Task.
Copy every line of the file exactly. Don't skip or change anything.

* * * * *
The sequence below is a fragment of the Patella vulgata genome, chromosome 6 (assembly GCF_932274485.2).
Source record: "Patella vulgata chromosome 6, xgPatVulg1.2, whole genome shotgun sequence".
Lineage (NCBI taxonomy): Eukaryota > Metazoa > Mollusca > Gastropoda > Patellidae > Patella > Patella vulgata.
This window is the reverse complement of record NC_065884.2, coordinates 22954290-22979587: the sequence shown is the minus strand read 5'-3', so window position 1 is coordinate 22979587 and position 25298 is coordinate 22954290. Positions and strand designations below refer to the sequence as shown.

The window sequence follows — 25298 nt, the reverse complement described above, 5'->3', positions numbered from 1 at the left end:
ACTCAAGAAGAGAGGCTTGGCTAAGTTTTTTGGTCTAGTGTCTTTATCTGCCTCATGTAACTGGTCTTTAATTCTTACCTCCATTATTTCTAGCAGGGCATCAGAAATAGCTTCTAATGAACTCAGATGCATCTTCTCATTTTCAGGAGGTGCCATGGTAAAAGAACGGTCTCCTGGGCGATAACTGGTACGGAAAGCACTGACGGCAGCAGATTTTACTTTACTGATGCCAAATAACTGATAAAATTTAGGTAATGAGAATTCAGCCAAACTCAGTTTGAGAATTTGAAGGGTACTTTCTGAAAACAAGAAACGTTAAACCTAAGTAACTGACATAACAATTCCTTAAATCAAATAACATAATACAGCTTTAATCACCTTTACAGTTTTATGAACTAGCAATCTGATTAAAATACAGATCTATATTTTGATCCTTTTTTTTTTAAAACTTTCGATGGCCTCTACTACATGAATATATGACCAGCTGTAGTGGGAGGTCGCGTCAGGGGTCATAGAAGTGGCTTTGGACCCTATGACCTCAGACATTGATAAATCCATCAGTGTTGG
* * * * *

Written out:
The sequence below is a fragment of the Patella vulgata genome, chromosome 6 (assembly GCF_932274485.2).
Source record: "Patella vulgata chromosome 6, xgPatVulg1.2, whole genome shotgun sequence".
Lineage (NCBI taxonomy): Eukaryota > Metazoa > Mollusca > Gastropoda > Patellidae > Patella > Patella vulgata.
This window is the reverse complement of record NC_065884.2, coordinates 22954290-22979587: the sequence shown is the minus strand read 5'-3', so window position 1 is coordinate 22979587 and position 25298 is coordinate 22954290. Positions and strand designations below refer to the sequence as shown.

The window sequence follows — 25298 nt, the reverse complement described above, 5'->3', positions numbered from 1 at the left end:
ACTCAAGAAGAGAGGCTTGGCTAAGTTTTTTGGTCTAGTGTCTTTATCTGCCTCATGTAACTGGTCTTTAATTCTTACCTCCATTATTTCTAGCAGGGCATCAGAAATAGCTTCTAATGAACTCAGATGCATCTTCTCATTTTCAGGAGGTGCCATGGTAAAAGAACGGTCTCCTGGGCGATAACTGGTACGGAAAGCACTGACGGCAGCAGATTTTACTTTACTGATGCCAAATAACTGATAAAATTTAGGTAATGAGAATTCAGCCAAACTCAGTTTGAGAATTTGAAGGGTACTTTCTGAAAACAAGAAACGTTAAACCTAAGTAACTGACATAACAATTCCTTAAATCAAATAACATAATACAGCTTTAATCACCTTTACAGTTTTATGAACTAGCAATCTGATTAAAATACAGATCTATATTTTGATCCTTTTTTTTTTAAAACTTTCGATGGCCTCTACTACATGAATATATGACCAGCTGTAGTGGGAGGTCGCGTCAGGGGTCATAGAAGTGGCTTTGGACCCTATGACCTCAGACATTGATAAATCCATCAGTGTTGG